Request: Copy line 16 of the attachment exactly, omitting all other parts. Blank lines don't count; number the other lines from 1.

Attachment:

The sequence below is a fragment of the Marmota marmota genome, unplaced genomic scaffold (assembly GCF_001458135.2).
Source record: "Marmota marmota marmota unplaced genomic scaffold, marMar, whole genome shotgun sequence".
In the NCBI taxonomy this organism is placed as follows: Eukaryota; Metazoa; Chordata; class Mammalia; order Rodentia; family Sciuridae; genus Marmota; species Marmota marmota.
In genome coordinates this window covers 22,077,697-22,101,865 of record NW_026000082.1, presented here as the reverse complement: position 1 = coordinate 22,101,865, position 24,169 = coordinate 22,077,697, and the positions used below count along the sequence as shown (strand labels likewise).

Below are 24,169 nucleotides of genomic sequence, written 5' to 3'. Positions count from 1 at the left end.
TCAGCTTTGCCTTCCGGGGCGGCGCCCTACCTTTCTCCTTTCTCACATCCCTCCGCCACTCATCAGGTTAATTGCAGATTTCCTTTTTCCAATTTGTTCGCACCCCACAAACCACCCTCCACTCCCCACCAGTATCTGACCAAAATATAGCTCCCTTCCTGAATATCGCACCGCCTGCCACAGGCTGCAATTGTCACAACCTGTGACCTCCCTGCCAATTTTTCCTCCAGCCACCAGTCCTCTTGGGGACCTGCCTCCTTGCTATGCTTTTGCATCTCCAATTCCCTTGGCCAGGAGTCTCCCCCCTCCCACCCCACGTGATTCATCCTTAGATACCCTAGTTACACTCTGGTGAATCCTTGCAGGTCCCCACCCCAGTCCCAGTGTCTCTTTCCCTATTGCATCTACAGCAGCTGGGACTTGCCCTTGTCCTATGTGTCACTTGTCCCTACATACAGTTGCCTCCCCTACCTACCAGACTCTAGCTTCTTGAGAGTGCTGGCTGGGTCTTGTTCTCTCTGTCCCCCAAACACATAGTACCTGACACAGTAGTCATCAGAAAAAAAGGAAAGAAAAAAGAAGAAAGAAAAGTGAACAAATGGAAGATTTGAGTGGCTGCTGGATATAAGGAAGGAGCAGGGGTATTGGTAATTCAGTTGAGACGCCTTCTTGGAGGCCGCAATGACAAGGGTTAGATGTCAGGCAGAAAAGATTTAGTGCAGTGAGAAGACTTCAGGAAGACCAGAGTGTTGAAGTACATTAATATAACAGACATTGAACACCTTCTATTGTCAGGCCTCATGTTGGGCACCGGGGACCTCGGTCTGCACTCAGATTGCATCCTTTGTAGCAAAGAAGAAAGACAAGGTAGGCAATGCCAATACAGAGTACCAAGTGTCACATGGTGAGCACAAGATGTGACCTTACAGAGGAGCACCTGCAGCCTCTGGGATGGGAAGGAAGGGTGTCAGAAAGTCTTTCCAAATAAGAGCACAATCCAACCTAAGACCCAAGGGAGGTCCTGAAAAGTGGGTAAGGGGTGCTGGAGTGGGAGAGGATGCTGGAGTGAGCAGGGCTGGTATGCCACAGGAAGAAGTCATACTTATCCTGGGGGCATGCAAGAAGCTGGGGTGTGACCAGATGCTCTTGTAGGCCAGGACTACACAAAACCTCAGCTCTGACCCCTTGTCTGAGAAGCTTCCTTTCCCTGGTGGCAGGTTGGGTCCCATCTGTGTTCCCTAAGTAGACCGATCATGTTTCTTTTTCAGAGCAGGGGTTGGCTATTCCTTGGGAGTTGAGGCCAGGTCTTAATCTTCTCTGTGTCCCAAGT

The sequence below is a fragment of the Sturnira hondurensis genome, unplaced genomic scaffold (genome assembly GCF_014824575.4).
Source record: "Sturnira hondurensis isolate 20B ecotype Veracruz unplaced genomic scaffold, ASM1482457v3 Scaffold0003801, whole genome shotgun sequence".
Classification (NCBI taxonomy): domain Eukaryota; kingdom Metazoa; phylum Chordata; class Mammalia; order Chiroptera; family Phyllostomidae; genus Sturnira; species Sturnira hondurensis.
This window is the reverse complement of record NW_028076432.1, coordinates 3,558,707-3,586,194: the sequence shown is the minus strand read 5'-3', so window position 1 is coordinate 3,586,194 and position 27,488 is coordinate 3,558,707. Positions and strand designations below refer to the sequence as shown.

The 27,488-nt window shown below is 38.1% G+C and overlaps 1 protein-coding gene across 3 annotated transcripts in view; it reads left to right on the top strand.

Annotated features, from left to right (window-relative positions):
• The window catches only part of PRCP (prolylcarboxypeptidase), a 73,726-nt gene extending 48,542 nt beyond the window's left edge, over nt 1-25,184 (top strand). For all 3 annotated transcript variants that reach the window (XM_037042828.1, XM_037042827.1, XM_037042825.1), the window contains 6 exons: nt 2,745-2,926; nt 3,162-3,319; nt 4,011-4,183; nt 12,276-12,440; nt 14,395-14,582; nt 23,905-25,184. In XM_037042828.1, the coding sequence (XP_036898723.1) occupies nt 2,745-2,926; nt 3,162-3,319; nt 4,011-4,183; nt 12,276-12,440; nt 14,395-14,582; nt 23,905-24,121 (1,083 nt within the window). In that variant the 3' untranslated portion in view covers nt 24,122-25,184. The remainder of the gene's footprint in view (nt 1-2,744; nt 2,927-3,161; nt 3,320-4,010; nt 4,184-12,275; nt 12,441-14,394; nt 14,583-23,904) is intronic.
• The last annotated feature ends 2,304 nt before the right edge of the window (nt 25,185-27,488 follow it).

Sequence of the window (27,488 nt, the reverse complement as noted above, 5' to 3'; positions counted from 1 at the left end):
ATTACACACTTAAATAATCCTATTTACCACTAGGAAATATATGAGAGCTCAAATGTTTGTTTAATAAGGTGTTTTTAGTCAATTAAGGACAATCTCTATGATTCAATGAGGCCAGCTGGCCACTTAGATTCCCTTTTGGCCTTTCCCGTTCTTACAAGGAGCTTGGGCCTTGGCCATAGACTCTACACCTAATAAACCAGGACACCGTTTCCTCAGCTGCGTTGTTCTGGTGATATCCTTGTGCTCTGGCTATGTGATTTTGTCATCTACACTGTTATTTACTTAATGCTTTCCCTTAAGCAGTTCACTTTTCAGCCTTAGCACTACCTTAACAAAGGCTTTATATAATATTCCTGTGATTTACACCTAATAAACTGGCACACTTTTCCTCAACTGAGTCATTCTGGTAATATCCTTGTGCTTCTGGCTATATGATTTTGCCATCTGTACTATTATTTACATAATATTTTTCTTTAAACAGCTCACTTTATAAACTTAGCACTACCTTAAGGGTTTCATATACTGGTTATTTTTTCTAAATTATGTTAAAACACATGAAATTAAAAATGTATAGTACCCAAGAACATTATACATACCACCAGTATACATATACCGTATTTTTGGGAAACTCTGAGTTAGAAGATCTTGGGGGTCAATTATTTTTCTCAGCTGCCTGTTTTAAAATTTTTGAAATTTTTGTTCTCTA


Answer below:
ATTACACACTTAAATAATCCTATTTACCACTAGGAAATATATGAGAGCTCAAATGTTTGTTTAATAAGGTGTTTTTAGTCAATTAAGGACAATCTCTATGATTCAATGAGGCCAGCTGGCCACTTAGATTCCCTTTTGGCCTTTCCCGTTCTTACAAGGAGCTTGGGCCTTGGCCATAGACTCTACACCTAATAAACCAGGACACCGTTTCCTCAGCTGCGTTGTTCTGGTGATATCCTTGTGCTCTGGCTATGTGATTTTGTCATCTACACTGTTATTTACTTAATGCTTTCCCTTAAGCAGTTCACTTTTCAGCCTTAGCACTACCTTAACAAAGGCTTTATATAATATTCCTGTGATTTACACCTAATAAACTGGCACACTTTTCCTCAACTGAGTCATTCTGGTAATATCCTTGTGCTTCTGGCTATATGATTTTGCCATCTGTACTATTATTTACATAATATTTTTCTTTAAACAGCTCACTTTATAAACTTAGCACTACCTTAAGGGTTTCATATACTGGTTATTTTTTCTAAATTATGTTAAAACACATGAAATTAAAAATGTATAGTACCCAAGAACATTATACATACCACCAGTATACATATACCGTATTTTTGGGAAACTCTGAGTTAGAAGATCTTGGGGGTCAATTATTTTTCTCAGCTGCCTGTTTTAAAATTTTTGAAATTTTTGTTCTCTA